Theweekendleader

How a small town girl built a Rs 3,000 crore GMV business through a cashback portal along with her husband

Sofia Danish Khan   |  

01-December-2020

Vol 11 | Issue 49

Any business that offered cashback to customers was bound to succeed in a country like India where people simply love to save money, and seek a good bargain and discount on purchases.

The husband and wife duo of Rohan and Swati Bhargava made full use of this sentiment to build one of India’s largest cashback portals, CashKaro.

Rohan Bhargava and Swati Bhargava launched CashKaro in 2013 (Photos: Special Arrangement)

Started in 2013, when the couple was based in UK, the portal has paid back more than Rs 150 crore to customers till date, besides achieving an annual GMV of Rs 3,000 crore and a turnover of Rs 37 crore.

The business operates on performance marketing model and allows users to log in through their website (CashKaro) and shop at around 1,500 ecommerce portals such as Amazon, Flipkart, Ajio, NNnow and Mamaearth across categories including fashion, grocery, beauty & wellness, electronics, mobiles, and medicines.

Customers receive cashback in their bank accounts after they have made the final payment availing of any deals or discounts that the websites might have offered. Shoppers can also opt for gift vouchers that can be redeemed from CashKaro’s partner retail websites.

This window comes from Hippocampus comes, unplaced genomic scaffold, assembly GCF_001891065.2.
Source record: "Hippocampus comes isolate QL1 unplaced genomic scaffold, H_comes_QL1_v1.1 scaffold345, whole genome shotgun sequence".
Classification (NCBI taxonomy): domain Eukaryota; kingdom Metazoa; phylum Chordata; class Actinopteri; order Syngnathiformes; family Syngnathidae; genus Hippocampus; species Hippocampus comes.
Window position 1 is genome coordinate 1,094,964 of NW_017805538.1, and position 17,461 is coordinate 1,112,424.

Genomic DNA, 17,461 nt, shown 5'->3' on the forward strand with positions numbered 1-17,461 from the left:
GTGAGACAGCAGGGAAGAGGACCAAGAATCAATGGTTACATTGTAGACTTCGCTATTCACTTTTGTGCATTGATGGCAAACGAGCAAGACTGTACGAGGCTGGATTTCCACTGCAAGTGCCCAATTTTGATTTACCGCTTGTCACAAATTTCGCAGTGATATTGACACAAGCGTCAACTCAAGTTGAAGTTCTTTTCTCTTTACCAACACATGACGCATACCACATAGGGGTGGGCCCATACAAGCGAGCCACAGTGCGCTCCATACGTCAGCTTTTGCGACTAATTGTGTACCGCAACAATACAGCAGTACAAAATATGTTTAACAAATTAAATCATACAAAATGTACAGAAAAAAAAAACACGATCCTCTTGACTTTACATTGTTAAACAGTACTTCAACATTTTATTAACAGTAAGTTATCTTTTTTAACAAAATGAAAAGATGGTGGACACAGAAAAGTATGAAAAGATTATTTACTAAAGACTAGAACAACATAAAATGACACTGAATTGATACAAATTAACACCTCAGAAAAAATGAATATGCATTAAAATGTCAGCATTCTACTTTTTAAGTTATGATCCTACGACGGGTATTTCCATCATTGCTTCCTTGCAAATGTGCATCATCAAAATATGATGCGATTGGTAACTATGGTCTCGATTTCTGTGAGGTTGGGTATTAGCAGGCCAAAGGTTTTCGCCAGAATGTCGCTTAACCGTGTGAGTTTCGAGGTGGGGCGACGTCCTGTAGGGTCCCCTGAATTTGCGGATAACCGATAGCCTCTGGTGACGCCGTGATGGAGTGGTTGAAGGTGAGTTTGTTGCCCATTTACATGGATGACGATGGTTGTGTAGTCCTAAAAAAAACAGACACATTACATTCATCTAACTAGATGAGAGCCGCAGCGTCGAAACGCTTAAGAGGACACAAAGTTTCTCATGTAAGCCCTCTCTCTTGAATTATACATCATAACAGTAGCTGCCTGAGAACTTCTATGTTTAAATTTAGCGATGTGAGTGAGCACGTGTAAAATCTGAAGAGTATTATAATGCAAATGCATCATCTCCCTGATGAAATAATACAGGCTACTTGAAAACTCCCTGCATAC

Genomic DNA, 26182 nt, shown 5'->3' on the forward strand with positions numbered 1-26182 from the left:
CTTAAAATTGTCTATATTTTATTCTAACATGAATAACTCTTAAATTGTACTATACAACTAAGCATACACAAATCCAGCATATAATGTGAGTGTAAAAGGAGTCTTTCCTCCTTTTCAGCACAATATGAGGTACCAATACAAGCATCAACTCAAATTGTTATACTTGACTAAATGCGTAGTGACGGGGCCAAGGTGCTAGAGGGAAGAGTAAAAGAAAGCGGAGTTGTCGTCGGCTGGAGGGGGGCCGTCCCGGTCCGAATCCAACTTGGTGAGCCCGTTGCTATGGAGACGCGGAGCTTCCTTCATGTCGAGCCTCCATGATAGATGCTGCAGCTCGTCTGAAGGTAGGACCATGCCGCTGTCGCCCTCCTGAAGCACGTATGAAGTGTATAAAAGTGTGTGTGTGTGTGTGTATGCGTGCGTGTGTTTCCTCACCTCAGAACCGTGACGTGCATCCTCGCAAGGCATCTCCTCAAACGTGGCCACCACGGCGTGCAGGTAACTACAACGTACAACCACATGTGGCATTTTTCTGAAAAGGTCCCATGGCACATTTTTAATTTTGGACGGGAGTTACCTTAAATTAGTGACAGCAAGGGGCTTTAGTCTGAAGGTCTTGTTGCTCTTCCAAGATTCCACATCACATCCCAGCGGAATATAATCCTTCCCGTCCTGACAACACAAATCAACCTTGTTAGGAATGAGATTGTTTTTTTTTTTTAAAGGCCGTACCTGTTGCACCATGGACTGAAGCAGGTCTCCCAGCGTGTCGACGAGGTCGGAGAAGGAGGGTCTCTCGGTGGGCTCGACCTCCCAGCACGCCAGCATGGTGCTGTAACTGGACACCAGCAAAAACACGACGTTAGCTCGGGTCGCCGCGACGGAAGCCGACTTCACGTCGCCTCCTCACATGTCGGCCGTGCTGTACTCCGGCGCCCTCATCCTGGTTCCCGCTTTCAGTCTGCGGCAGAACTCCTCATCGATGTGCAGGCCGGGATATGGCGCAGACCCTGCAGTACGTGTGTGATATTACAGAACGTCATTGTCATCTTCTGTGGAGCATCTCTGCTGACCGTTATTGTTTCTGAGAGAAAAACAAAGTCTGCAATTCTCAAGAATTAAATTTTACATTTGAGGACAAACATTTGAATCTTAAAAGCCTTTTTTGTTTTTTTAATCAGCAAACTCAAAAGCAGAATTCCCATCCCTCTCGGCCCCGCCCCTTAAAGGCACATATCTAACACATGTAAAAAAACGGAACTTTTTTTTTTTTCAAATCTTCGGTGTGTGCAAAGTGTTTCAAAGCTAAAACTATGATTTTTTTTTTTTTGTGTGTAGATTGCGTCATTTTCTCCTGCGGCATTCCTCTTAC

The venture’s success rides on the back of a girl from the small city of Ambala in Haryana, who grew up in a large joint family, full of cousins, uncles and aunts.

CashKaro’s co-founder Swati was never restrained by what many would have considered as limiting factors, but set out to explore the world at a young age. Swati’s father Ravi Dhawan had a small business dealing with agriculture implements.

“Nobody in the family had ever thought of going abroad for work or studies,” says Swati, 37, whose academic proficiency made her a state topper in Class 10 and got her a scholarship as well to study in Singapore.

“I was a studious student and always scored well. So it was not a surprise when I topped the state in my Class 10 exam with a perfect 100 in Maths,” she gushes.
Swati grew up in a large joint family where nobody thought of going abroad for work or studies


“I was among a group of 35 students from India who got selected to study Classes 11 and 12 in Singapore on a scholarship funded by the Government of Singapore.

“My father who always encouraged me to study hard was proud of my accomplishment.”

He allowed her to study in Singapore even though it meant additional financial burden for the family, since there were many expenses that had to be met during the stay in Singapore apart from the tuition fees that the scholarship took care of.

“During those two years in Singapore I figured out my next move and joined the prestigious London School of Economics (LSE) in 2002,” says Swati. She graduated with a double major in Economics and Mathematics.

At LSE, Swati headed a 3,000-member business society of the college. In the summer of 2004, she interned at Goldman Sachs where she eventually got a job offer and joined the company as an Investment Banking Analyst.

She worked in the company between 2005 and 2010. “Those were the best and the most tiring years,” she says.

“I worked in the fields of financing and structured credit. Goldman Sachs gives an incredible training, and one learns a lot, but the working hours stretched from 8 a.m. to 1 a.m. at night. It paid well in terms of money, but I was getting fed up of the monotonous life.”

Rohan Bhargava was Swati’s senior at LSE. He was a friend initially, but the duo dated later and tied the knot in 2009.